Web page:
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Can you explain the strategy for winning this game with any target?

Counting Factors

Is there an efficient way to work out how many factors a large number has?

Is There a Theorem?

Draw a square. A second square of the same size slides around the first always maintaining contact and keeping the same orientation. How far does the dot travel?

Picturing Square Numbers

Age 11 to 14
Challenge Level

Well done to all of you who sent in correct solutions to this problem. A lot of you spotted the connection with square numbers.

Hannah from Millom School in Cumbria sent in a nicely articulated solution:

The diagram shows that the sum of the first $4$ odd numbers is $16$ because there are $4$ rows and $4$ columns of counters. For the sum of the first $20$ odd numbers there are $20$ rows and $20$ columns. So if I do $30 \times 30$ (or $30$ squared) I get an answer of $900$. For the sum of the first $60$ odd numbers there are $60$ rows and $60$ columns. So if I do $60 \times 60$ (or $60$ squared) I get an answer of $3600$.

If you want the sum of the first $n$ odd numbers the answer would be $n$ squared.

I worked out that $153$ is the $77$th odd number. I did this by adding one (to get $154$) and then divided the answer by $2$.

The sum of the first $77$ odd numbers is $77\times77$ which is $5929$.

To find $51 + 53+ 55+\ldots+ 149 + 151 + 153$ I used the answer from the previous question which was $5929$.

As we were starting at $51$ this time and not $1$, I needed to find the sum of all the odd numbers from $1$ up to $49$. I found that $49$ is the $25$th odd number (by adding $1$ to $49$ and then dividing the answer by $2$) So the sum of the odd numbers from $1$ to $49$ is $25$ squared which is $625$.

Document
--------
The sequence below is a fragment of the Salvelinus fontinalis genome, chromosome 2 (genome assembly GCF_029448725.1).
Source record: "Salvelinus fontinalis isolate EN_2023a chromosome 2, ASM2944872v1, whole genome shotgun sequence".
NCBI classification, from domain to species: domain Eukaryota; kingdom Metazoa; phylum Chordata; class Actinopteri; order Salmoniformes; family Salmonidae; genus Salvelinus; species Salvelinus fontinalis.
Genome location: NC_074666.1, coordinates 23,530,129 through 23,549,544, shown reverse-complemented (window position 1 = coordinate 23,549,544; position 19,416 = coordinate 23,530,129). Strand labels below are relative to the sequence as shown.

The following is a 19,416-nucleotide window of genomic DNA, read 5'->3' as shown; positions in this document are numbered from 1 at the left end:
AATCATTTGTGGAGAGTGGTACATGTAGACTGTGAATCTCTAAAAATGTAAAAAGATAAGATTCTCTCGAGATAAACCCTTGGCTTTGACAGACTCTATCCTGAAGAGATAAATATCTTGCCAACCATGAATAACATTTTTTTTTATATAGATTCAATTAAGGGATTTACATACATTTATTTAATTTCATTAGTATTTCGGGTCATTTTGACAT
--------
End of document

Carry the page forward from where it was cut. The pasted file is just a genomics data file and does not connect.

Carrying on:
Finally I took $625$ away from $5929$ to give an answer of $5304$.

David decided to use algebra to explain his thinking:

The sum of the first $30$ odd numbers $= 30^2 = 900$.

The sum of the first $60$ odd numbers $= 60^2 = 3600$

Quick Method: The sum of the first $n$ odd numbers $= n^2$

What is the sum of $1 + 3 + \ldots + 149 + 151 + 153$?

The formula for odd numbers is $2n-1$

We have: $2n-1 = 153$

$2n = 154$

$n = 77$

So $153$ is the $77$th odd number. The sum of the first $77$ odd numbers $= 77^2 = 5929$. Therefore, the sum of $1 + 3 + \ldots+ 149 + 151 + 153 = 5929$

What is the value of $51 + 53 + 55 + \ldots+ 149 + 151 + 153$?

The answer is the sum of ($1 + 3 + \ldots + 149 + 151 + 153$ - which is already worked out) minus the sum of ($1 + 3 + \ldots +49$)

$49$ is the $25$th odd number (as $2n-1 = 49 \Rightarrow 2n = 50$, so $n = 25$)

Therefore the value of $51 + 53 + 55 + ... + 149 + 151 + 153 = 77^2 - 25^2 = 5304$

Ian from Colton Primary School and Hannah from Thorner C of E Primary School also completed particularly nice solutions, but we don't have space to show them here .